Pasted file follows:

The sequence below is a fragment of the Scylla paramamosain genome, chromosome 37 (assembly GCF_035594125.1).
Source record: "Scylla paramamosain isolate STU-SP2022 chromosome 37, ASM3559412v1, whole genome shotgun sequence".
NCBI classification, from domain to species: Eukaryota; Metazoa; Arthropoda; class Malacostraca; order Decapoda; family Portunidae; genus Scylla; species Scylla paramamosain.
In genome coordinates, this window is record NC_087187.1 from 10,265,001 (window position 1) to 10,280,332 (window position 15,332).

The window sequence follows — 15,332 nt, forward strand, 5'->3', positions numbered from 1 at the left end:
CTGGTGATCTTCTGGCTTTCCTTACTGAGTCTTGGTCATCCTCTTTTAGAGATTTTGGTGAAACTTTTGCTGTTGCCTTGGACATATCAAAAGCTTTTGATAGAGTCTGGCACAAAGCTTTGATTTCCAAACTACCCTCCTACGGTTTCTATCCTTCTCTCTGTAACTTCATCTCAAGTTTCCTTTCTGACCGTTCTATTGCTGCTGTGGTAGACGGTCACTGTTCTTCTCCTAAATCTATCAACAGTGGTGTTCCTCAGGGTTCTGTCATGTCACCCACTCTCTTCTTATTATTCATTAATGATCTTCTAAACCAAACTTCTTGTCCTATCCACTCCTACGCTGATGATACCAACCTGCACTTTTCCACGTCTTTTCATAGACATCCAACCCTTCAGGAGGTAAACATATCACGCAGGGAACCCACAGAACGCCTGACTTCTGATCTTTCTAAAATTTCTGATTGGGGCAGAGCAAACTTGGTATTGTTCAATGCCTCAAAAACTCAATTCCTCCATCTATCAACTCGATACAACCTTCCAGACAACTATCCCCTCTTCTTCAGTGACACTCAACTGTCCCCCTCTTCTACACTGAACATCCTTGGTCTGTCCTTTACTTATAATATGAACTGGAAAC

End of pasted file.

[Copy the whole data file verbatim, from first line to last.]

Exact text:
The sequence below is a fragment of the Scylla paramamosain genome, chromosome 37 (assembly GCF_035594125.1).
Source record: "Scylla paramamosain isolate STU-SP2022 chromosome 37, ASM3559412v1, whole genome shotgun sequence".
NCBI classification, from domain to species: Eukaryota; Metazoa; Arthropoda; class Malacostraca; order Decapoda; family Portunidae; genus Scylla; species Scylla paramamosain.
In genome coordinates, this window is record NC_087187.1 from 10,265,001 (window position 1) to 10,280,332 (window position 15,332).

The window sequence follows — 15,332 nt, forward strand, 5'->3', positions numbered from 1 at the left end:
CTGGTGATCTTCTGGCTTTCCTTACTGAGTCTTGGTCATCCTCTTTTAGAGATTTTGGTGAAACTTTTGCTGTTGCCTTGGACATATCAAAAGCTTTTGATAGAGTCTGGCACAAAGCTTTGATTTCCAAACTACCCTCCTACGGTTTCTATCCTTCTCTCTGTAACTTCATCTCAAGTTTCCTTTCTGACCGTTCTATTGCTGCTGTGGTAGACGGTCACTGTTCTTCTCCTAAATCTATCAACAGTGGTGTTCCTCAGGGTTCTGTCATGTCACCCACTCTCTTCTTATTATTCATTAATGATCTTCTAAACCAAACTTCTTGTCCTATCCACTCCTACGCTGATGATACCAACCTGCACTTTTCCACGTCTTTTCATAGACATCCAACCCTTCAGGAGGTAAACATATCACGCAGGGAACCCACAGAACGCCTGACTTCTGATCTTTCTAAAATTTCTGATTGGGGCAGAGCAAACTTGGTATTGTTCAATGCCTCAAAAACTCAATTCCTCCATCTATCAACTCGATACAACCTTCCAGACAACTATCCCCTCTTCTTCAGTGACACTCAACTGTCCCCCTCTTCTACACTGAACATCCTTGGTCTGTCCTTTACTTATAATATGAACTGGAAAC